From what I've heard it's a ransomware variant. The NHS is virtually all-Microsoft.

      I currently work in IT for an NHS trust. We've had several incidents involving ransomware encrypting files on shares but they've been contained and easily dealt with because 1) we have a highly granular file structure, users only have write access to shares and folders that is absolutely necessary and access is regularly audited. 2) a snapshotting file system which makes it a lot easier to recover files than restoring from tape. 3) by identifying the ownership of the encrypted files we can nail the culprit quickly and remove their access immediately to prevent further damage.

      Anti Virus has proven to be useless, the people who write this stuff are always one step ahead of the AV vendors.

      • by Bongo ( 13261 )

        So was that trust hit somewhere critical, or was the shutdown just to stop it spreading?

      • by WallyL ( 4154209 )

        What filesystem do you use? I would like to know what snap-shotting filesystem you use that serves Windows systems.

  • IT Admin wanted... (Score:5, Informative)

    by dfsmith ( 960400 ) on Wednesday November 02, 2016 @05:55PM (#53202215) Homepage Journal
    They're currently posting an ad for an IT Admin (asset mgmt) at UKP 17k (~$20k/yr). Great advertising... any takers? http://jobs.nlg.nhs.uk/job/UK/... [nlg.nhs.uk]
  • by Streetlight ( 1102081 ) on Wednesday November 02, 2016 @06:39PM (#53202419) Journal
    I'm assuming the virus got into the hospital's record keeping data system through an Internet connection. This makes me wonder if every system in the hospital is connected to the public Internet, including life support systems such as ventilators, heart monitors, etc., and and other devices such as robotic surgery machines, analytical laboratory equipment, x-ray data analysis computers, and more. Every data storage and manipulation device does not need to be on the general public Internet. Imagine if a county's ICBM launch systems were connected to the public Internet. The mind boggles. Even if these many systems were not on the Internet, a black hat with access to a significant collection of important networked computers can still do damage. The Stuxnet compromise of the Iranian uranium enrichment centrifuges is a perfect example.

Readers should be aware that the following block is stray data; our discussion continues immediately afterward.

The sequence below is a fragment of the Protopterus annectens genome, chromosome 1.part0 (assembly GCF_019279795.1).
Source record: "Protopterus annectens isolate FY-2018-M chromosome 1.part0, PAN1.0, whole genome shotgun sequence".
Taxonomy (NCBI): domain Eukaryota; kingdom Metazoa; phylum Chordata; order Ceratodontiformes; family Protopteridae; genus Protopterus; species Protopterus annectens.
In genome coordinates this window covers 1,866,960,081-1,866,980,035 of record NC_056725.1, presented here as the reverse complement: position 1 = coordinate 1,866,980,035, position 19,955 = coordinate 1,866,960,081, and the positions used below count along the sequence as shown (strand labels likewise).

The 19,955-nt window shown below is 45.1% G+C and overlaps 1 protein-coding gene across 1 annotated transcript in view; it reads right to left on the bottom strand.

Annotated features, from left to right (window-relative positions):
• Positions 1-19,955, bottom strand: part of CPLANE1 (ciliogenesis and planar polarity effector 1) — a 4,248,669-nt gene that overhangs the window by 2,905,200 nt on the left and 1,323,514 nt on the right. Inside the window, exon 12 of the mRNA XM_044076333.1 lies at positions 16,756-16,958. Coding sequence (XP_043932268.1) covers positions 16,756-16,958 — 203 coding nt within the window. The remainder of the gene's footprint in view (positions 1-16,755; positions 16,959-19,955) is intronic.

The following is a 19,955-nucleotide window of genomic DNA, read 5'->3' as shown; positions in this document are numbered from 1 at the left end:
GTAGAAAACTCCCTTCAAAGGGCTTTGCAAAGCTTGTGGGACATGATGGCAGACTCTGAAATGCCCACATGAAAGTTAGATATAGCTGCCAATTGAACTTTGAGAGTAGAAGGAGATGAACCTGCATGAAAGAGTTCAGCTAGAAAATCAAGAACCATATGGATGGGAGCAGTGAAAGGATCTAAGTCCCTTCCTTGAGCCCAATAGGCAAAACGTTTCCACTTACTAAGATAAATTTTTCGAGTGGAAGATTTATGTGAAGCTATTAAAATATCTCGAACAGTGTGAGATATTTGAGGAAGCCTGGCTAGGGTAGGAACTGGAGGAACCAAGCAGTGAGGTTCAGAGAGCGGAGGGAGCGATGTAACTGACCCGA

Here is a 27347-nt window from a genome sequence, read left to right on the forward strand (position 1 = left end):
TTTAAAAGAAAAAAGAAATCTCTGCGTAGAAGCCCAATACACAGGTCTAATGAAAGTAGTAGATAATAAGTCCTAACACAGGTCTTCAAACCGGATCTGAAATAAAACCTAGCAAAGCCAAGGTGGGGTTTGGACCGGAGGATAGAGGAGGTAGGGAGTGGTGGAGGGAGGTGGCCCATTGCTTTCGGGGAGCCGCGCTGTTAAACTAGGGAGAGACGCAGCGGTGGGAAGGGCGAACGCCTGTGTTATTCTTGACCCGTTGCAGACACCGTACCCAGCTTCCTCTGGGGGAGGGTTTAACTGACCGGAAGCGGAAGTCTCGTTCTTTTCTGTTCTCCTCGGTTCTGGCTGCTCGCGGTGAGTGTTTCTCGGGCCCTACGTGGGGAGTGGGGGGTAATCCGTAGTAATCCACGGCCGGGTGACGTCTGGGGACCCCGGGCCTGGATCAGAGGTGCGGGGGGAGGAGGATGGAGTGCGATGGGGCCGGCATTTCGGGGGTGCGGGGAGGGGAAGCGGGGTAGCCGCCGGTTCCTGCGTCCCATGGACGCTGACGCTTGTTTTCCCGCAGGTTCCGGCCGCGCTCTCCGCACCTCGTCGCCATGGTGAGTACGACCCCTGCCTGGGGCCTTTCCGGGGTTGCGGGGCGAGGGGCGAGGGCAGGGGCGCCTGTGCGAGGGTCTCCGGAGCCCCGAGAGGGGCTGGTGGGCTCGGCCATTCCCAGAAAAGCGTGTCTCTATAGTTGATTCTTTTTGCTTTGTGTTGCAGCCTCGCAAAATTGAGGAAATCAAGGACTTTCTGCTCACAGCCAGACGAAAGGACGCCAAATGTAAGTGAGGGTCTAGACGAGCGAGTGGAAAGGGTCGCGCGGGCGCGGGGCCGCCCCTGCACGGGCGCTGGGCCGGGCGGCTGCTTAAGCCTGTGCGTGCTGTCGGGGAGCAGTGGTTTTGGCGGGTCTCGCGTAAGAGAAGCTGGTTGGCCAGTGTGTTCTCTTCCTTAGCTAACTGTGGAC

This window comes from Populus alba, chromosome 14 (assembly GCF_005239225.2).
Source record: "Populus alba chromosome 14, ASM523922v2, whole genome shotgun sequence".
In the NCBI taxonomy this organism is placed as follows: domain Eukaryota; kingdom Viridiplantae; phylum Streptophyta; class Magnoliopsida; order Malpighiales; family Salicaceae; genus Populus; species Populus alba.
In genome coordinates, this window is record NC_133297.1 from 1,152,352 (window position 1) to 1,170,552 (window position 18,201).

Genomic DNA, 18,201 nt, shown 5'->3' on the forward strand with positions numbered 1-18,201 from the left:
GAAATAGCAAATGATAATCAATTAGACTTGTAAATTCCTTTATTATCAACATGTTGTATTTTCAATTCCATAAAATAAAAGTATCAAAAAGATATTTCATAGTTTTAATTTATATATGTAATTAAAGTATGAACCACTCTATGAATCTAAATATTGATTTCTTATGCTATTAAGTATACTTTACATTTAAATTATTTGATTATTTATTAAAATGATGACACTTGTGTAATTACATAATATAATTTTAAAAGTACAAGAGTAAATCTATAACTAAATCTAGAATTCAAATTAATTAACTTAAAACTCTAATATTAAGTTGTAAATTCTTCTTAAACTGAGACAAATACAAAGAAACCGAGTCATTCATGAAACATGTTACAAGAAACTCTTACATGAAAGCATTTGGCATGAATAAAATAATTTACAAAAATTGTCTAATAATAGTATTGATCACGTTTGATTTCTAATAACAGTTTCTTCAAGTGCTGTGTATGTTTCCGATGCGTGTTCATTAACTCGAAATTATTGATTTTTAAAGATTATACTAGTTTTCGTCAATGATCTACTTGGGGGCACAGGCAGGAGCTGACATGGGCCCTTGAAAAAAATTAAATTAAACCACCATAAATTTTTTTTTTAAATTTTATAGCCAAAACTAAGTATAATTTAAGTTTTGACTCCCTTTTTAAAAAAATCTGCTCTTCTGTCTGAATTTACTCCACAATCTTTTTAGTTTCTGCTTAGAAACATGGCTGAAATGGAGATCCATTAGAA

• Operation's been canceled? Guess it's time to break out the wire snippers.
  • Replace "computer virus" with "virus" and "network shut-down" with "quarantine" and you get a nice scenario just a few days late for Halloween.
    Maybe we could add a few zombies [wikipedia.org] to spice things up.

  • by Anonymous Coward

    After a recent experience myself I can say for sure that hospitals are not prepared for a attack on their technology. For one, I don't think many working the devices know much about securing them. When they break or fail to work they just set them aside until someone comes from the company or service company. I saw a lot of internal systems running older Windows and probably not completely protected or updated. It's a ticking time bomb that nobody is addressing.

  • by troublemaker_23 ( 727868 ) on Wednesday November 02, 2016 @08:18PM (#53202857)
    Why does ZDNet always hide the fact that Windows is the operating system involved when viruses, worms, malware, scumware, ransomware etc are involved?
    • by SeaFox ( 739806 )

      They aren't hiding it. They're just not mentioning it because it's not newsworthy.
      It would be like reporting that it rained and you're asking why they didn't say if it rained water.
      If it wasn't water, they would have made a big deal out of it.

    • "Man Bites Dog" is news. "Windows gets Malware" is not news.

  • Here in Hobart, Tasmania, I wince every time I go to a medical facility because many of them are still using PCs running Windows XP. I have yet to see one running a currently supported version of Windows. I expect an event like the one reported in the article any day now.
  • ...until the right person dies.
    I spent 20 years with 911/999/etc and that is the motto there also.

    So until some important lorrie/torrie/libdem/publican't loses a parent/spouse/child to hacking....it will not be fixed.

    Until then install VirtualBox and with a VM for SolydK.
    Been using for 3 years with not problems in auto-updates.
    Developers came from Debian.
  • With increased size come economies of scale. Or at least,t he possibility of economies of scale.

    With increased size come outages or destruction which affect larger numbers of people. Or at least the possibility of such outages or destruction.

    Barings Bank comes to mind.

    So does Nassim Nicholas Taleb's anti-fragility.